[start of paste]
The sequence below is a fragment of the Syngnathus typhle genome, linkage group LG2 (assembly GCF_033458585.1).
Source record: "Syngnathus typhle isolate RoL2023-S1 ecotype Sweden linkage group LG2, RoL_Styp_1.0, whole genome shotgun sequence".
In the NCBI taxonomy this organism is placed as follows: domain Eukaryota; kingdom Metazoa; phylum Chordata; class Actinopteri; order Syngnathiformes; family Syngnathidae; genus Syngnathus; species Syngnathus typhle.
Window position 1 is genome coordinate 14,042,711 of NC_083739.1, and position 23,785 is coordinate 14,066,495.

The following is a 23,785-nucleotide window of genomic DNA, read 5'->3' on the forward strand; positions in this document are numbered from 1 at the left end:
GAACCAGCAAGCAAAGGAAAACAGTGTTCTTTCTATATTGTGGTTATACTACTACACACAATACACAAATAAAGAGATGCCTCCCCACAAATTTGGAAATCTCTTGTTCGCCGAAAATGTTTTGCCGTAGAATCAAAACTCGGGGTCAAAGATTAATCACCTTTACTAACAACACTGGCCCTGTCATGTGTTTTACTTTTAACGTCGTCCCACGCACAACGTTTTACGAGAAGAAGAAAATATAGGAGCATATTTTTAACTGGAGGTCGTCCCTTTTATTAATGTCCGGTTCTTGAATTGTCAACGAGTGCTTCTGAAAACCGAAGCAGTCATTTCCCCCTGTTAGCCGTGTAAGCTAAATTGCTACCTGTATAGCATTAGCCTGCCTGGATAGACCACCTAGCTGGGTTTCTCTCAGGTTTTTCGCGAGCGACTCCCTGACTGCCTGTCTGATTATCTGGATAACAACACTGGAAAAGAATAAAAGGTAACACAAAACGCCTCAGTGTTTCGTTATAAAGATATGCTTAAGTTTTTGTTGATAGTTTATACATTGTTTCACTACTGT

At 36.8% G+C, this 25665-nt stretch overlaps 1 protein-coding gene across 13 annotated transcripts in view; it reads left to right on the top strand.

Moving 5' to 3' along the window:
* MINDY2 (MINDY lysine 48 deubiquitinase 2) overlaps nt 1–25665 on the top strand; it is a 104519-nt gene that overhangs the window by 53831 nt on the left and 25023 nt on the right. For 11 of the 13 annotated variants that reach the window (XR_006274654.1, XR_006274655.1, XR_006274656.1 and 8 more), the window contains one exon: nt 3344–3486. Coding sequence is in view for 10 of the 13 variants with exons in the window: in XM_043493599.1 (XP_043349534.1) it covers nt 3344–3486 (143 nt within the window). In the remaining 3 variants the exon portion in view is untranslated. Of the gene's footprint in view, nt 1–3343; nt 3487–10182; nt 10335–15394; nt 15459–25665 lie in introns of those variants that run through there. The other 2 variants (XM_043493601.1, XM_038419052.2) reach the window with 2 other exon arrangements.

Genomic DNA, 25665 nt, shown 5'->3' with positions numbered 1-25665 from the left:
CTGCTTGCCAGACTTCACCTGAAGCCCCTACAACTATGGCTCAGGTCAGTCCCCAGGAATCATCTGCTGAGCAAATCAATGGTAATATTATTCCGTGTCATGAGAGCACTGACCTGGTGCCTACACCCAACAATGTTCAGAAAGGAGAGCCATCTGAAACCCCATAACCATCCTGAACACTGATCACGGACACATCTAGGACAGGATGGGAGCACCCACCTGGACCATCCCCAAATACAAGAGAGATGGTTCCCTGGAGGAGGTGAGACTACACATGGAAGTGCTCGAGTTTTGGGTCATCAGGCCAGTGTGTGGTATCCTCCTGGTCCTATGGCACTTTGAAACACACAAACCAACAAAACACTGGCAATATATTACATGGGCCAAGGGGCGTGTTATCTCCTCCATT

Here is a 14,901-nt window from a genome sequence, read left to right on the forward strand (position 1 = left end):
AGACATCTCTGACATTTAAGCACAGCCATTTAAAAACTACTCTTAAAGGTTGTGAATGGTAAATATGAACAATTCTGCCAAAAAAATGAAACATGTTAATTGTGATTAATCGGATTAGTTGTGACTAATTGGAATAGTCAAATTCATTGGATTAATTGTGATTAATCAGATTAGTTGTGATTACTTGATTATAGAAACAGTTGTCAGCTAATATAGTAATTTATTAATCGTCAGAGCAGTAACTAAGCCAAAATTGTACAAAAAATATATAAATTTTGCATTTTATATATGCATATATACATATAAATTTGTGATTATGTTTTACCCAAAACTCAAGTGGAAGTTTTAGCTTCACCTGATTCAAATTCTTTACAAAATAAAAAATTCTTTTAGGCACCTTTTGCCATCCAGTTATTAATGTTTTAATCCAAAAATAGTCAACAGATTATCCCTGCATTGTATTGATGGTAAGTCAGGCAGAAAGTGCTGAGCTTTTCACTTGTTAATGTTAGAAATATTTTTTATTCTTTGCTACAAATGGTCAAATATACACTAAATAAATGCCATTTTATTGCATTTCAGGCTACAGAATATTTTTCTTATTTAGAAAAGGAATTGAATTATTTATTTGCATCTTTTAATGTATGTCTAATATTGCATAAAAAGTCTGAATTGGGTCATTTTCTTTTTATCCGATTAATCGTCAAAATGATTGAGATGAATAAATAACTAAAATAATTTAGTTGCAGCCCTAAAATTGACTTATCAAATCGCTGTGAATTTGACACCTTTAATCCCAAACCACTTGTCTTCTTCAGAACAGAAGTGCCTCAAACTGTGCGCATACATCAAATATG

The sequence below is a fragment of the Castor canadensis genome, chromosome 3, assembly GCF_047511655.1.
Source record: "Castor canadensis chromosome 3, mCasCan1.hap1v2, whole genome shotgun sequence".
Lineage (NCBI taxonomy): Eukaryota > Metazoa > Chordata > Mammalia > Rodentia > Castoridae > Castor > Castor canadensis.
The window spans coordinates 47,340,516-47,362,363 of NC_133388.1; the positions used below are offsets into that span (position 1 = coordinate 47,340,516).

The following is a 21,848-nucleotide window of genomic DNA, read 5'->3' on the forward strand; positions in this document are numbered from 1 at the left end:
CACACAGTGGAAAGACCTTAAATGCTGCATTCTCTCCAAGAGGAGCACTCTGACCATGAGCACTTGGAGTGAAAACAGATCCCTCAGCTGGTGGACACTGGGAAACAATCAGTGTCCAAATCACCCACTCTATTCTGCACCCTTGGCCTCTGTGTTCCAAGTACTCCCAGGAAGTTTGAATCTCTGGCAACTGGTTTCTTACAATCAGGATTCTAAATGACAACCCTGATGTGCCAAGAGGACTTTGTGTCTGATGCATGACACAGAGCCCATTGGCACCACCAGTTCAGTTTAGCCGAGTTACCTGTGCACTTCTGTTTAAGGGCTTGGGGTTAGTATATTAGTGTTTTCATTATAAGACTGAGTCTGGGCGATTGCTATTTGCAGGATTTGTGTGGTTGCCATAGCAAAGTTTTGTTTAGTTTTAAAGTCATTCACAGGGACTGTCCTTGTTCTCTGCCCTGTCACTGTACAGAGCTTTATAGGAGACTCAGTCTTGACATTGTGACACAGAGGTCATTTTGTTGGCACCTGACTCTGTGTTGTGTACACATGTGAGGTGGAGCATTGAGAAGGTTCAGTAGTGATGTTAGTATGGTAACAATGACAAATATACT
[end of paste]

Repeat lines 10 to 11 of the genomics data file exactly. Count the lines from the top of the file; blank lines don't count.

Genomic DNA, 25665 nt, shown 5'->3' with positions numbered 1-25665 from the left:
CTGCTTGCCAGACTTCACCTGAAGCCCCTACAACTATGGCTCAGGTCAGTCCCCAGGAATCATCTGCTGAGCAAATCAATGGTAATATTATTCCGTGTCATGAGAGCACTGACCTGGTGCCTACACCCAACAATGTTCAGAAAGGAGAGCCATCTGAAACCCCATAACCATCCTGAACACTGATCACGGACACATCTAGGACAGGATGGGAGCACCCACCTGGACCATCCCCAAATACAAGAGAGATGGTTCCCTGGAGGAGGTGAGACTACACATGGAAGTGCTCGAGTTTTGGGTCATCAGGCCAGTGTGTGGTATCCTCCTGGTCCTATGGCACTTTGAAACACACAAACCAACAAAACACTGGCAATATATTACATGGGCCAAGGGGCGTGTTATCTCCTCCATT